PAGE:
“A movie star is a man sitting on the sugar throne in the pouring rain” – Marlon Brando
Observed by Time magazine as the “Actor of the Century”, it was in Marlon Brando’s eccentricities and particular conflict between distaining and delighting in his acting profession that has made him such a monolithic thespian. A career marked with increasingly bizarre behaviour, from tying The Nightcomers co-star Stephanie Beacham to a bed whilst he went for lunch, to suggesting that his character in Superman should look like a giant green doughnut, these stories simply add to his ever-endearing legacy.
Taking his method-acting to over 40 different films, Marlon Brando is responsible for some of cinema’s most iconic roles, from Guys and Dolls’ Sky Masterson to The Godfather’s Don Vito Corleone, bringing a consistent commitment to each character he embodied. His mesmeric approach to the acting craft is so profound that he has become a posthumous sage for any budding thespian wishing to tread a similar path. So absorbing were his performances, and so revolutionary were his methods that we may never see someone quite as fascinating as the late Marlon Brando.
Let’s take a look at six of his most definitive films…
Marlon Brando’s six most definitive films:
A Streetcar Named Desire (Elia Kazan – 1951)
Despite being only his second acting role following the 1950s film The Men, Brando’s performance as Stanley Kowalski in A Streetcar Named Desire, is an acting powerhouse drenched with theatrical passion.
Excelling in the theatre from an early age, Brando brings a similar emotional energy here, particularly in one famous scene where he screams drenched in sweat to his wife upstairs “Hey Stella!”. He had in fact performed in a stage version of the same Tennessee Williams play prior to his role in the film, also directed by Elia Kazan, so he was certainly well prepared to play Kowalski, the brutish brother-in-law of protagonist Blanche DuBois (Vivien Leigh).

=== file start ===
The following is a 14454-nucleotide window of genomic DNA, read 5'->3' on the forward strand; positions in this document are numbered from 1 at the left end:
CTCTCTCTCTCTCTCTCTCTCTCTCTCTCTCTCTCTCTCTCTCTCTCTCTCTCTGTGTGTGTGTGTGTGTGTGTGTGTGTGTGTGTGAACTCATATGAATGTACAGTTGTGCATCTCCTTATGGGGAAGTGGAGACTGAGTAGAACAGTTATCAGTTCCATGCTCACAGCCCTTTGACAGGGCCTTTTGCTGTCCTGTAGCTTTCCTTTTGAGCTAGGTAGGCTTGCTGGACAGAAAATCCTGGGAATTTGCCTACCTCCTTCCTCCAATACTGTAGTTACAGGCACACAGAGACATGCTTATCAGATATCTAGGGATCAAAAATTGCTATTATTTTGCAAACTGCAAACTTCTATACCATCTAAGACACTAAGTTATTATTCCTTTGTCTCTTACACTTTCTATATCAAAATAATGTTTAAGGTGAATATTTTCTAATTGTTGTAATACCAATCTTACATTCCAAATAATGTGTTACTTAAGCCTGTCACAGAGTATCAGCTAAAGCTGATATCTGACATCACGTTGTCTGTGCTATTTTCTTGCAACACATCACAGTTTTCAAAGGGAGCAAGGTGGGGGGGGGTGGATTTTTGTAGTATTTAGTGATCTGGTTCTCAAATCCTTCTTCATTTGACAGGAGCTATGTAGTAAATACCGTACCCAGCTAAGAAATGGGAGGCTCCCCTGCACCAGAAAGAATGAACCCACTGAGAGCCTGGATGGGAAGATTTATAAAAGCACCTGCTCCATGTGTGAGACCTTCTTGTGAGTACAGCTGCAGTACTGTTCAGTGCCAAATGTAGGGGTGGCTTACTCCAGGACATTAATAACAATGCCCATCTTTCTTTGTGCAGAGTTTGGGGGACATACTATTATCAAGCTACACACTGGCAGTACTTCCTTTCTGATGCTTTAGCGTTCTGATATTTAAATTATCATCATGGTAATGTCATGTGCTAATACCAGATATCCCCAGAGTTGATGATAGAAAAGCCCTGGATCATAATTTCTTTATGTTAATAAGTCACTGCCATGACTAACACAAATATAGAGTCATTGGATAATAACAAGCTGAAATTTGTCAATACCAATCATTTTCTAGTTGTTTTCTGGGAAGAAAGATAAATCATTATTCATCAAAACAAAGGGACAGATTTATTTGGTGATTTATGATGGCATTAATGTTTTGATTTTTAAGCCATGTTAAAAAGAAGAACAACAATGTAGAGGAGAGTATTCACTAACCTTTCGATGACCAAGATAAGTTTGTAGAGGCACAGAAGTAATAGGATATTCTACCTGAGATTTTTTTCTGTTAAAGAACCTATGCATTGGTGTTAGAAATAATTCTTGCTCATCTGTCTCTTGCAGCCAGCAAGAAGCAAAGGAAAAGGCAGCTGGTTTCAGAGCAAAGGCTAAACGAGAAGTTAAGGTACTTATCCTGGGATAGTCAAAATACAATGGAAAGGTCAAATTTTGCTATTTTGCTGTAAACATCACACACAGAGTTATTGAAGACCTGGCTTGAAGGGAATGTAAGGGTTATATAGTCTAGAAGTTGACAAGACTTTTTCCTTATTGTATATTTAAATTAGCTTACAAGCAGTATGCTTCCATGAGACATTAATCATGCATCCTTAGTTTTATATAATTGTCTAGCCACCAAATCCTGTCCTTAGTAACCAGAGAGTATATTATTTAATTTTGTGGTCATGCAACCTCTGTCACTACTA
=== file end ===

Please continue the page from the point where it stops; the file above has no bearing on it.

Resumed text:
Catapulting himself to international critical acclaim, Marlon Brando was nominated for his first Academy Award nomination in the Best Actor category, but certainly not his last…
The Wild One (László Benedek – 1953)
Brando’s subsequent two features following the release of A Streetcar Named Desire would establish his name quickly under the Hollywood elite of the mid-twentieth century. Viva Zapata! and Julius Caesar, featured Brando in powerful, dominating lead roles, the former of which earned him a best actor nomination at the Academy Awards.
Though it was in László Benedek’s The Wild One in which Brando would revisit his tough-guy persona of A Streetcar Named Desire, and embody the role of Johnny Strabler, a biker with a soft touch. Inspiring multiple imitators, Brando’s performance as a leather-clad biker gang leader who falls in love with the police chief’s daughter is one overflowing with ’50s style and effortlessly chic flair. Such a performance would consolidate his acting credibility, showing he was far more than just a Hollywood thespian.
On the Waterfront (Elia Kazan – 1954)
The early 1950s was a cinematic landscape in which Marlon Brando proclaimed himself an icon. From his screen inception in the 1950s’ The Men, to On the Waterfront four years later, he would portray a plethora of characters, roles, and historical figures, each one eliciting a particular style and nuanced demeanour.
This is certainly no different in On the Waterfront, Marlon Brando’s early masterpiece in which he plays an ex-prize fighter turned longshoreman whose life falls into turmoil when he begins working for his corrupt union boss. Winning eight Oscar’s overall, including a best actor award for Brando for his method-acting approach to the leading role, On the Waterfront
Is an American classic in which crime, romance, and morality perfectly entwine for an emotionally fraught character-led drama.